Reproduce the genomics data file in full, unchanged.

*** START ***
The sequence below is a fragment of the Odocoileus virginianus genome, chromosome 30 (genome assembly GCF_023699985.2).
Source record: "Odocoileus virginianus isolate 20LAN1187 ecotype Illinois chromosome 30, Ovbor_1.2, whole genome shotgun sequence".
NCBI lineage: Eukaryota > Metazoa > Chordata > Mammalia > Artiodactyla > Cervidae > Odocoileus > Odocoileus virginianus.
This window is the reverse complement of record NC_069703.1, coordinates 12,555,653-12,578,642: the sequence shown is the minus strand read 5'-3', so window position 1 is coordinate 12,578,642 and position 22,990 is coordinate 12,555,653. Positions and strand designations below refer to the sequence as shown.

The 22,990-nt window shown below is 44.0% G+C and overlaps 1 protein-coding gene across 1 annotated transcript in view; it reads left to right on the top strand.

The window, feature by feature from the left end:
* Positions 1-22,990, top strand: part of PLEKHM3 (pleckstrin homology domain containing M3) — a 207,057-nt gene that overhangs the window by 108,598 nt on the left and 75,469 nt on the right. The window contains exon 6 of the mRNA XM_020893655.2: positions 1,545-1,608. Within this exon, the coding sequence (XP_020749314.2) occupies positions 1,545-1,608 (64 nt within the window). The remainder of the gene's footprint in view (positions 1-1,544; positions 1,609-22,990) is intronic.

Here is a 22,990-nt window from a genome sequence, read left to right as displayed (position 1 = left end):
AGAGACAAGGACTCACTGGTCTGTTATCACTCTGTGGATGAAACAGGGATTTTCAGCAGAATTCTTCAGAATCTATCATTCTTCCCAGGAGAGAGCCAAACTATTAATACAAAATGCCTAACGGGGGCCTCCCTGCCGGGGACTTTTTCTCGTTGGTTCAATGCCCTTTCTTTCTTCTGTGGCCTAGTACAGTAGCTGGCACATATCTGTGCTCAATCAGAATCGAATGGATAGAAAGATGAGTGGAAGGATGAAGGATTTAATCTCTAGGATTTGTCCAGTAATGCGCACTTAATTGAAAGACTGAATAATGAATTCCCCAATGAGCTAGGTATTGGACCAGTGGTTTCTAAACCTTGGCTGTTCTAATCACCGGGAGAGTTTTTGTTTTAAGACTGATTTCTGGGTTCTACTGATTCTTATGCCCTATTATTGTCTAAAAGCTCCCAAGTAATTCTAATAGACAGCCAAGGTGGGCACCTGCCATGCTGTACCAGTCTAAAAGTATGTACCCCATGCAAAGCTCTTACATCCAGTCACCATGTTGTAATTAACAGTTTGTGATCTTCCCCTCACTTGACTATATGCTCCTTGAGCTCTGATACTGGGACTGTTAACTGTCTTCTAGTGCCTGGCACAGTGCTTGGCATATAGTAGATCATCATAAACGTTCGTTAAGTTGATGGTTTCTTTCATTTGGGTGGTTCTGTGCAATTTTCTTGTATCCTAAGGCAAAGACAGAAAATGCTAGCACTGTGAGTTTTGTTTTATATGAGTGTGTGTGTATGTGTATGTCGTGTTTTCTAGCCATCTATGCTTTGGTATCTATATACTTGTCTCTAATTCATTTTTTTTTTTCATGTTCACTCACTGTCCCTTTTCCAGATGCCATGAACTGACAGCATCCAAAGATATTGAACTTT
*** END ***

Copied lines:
The sequence below is a fragment of the Odocoileus virginianus genome, chromosome 30 (genome assembly GCF_023699985.2).
Source record: "Odocoileus virginianus isolate 20LAN1187 ecotype Illinois chromosome 30, Ovbor_1.2, whole genome shotgun sequence".
NCBI lineage: Eukaryota > Metazoa > Chordata > Mammalia > Artiodactyla > Cervidae > Odocoileus > Odocoileus virginianus.
This window is the reverse complement of record NC_069703.1, coordinates 12,555,653-12,578,642: the sequence shown is the minus strand read 5'-3', so window position 1 is coordinate 12,578,642 and position 22,990 is coordinate 12,555,653. Positions and strand designations below refer to the sequence as shown.

The 22,990-nt window shown below is 44.0% G+C and overlaps 1 protein-coding gene across 1 annotated transcript in view; it reads left to right on the top strand.

The window, feature by feature from the left end:
* Positions 1-22,990, top strand: part of PLEKHM3 (pleckstrin homology domain containing M3) — a 207,057-nt gene that overhangs the window by 108,598 nt on the left and 75,469 nt on the right. The window contains exon 6 of the mRNA XM_020893655.2: positions 1,545-1,608. Within this exon, the coding sequence (XP_020749314.2) occupies positions 1,545-1,608 (64 nt within the window). The remainder of the gene's footprint in view (positions 1-1,544; positions 1,609-22,990) is intronic.

Here is a 22,990-nt window from a genome sequence, read left to right as displayed (position 1 = left end):
AGAGACAAGGACTCACTGGTCTGTTATCACTCTGTGGATGAAACAGGGATTTTCAGCAGAATTCTTCAGAATCTATCATTCTTCCCAGGAGAGAGCCAAACTATTAATACAAAATGCCTAACGGGGGCCTCCCTGCCGGGGACTTTTTCTCGTTGGTTCAATGCCCTTTCTTTCTTCTGTGGCCTAGTACAGTAGCTGGCACATATCTGTGCTCAATCAGAATCGAATGGATAGAAAGATGAGTGGAAGGATGAAGGATTTAATCTCTAGGATTTGTCCAGTAATGCGCACTTAATTGAAAGACTGAATAATGAATTCCCCAATGAGCTAGGTATTGGACCAGTGGTTTCTAAACCTTGGCTGTTCTAATCACCGGGAGAGTTTTTGTTTTAAGACTGATTTCTGGGTTCTACTGATTCTTATGCCCTATTATTGTCTAAAAGCTCCCAAGTAATTCTAATAGACAGCCAAGGTGGGCACCTGCCATGCTGTACCAGTCTAAAAGTATGTACCCCATGCAAAGCTCTTACATCCAGTCACCATGTTGTAATTAACAGTTTGTGATCTTCCCCTCACTTGACTATATGCTCCTTGAGCTCTGATACTGGGACTGTTAACTGTCTTCTAGTGCCTGGCACAGTGCTTGGCATATAGTAGATCATCATAAACGTTCGTTAAGTTGATGGTTTCTTTCATTTGGGTGGTTCTGTGCAATTTTCTTGTATCCTAAGGCAAAGACAGAAAATGCTAGCACTGTGAGTTTTGTTTTATATGAGTGTGTGTGTATGTGTATGTCGTGTTTTCTAGCCATCTATGCTTTGGTATCTATATACTTGTCTCTAATTCATTTTTTTTTTTCATGTTCACTCACTGTCCCTTTTCCAGATGCCATGAACTGACAGCATCCAAAGATATTGAACTTT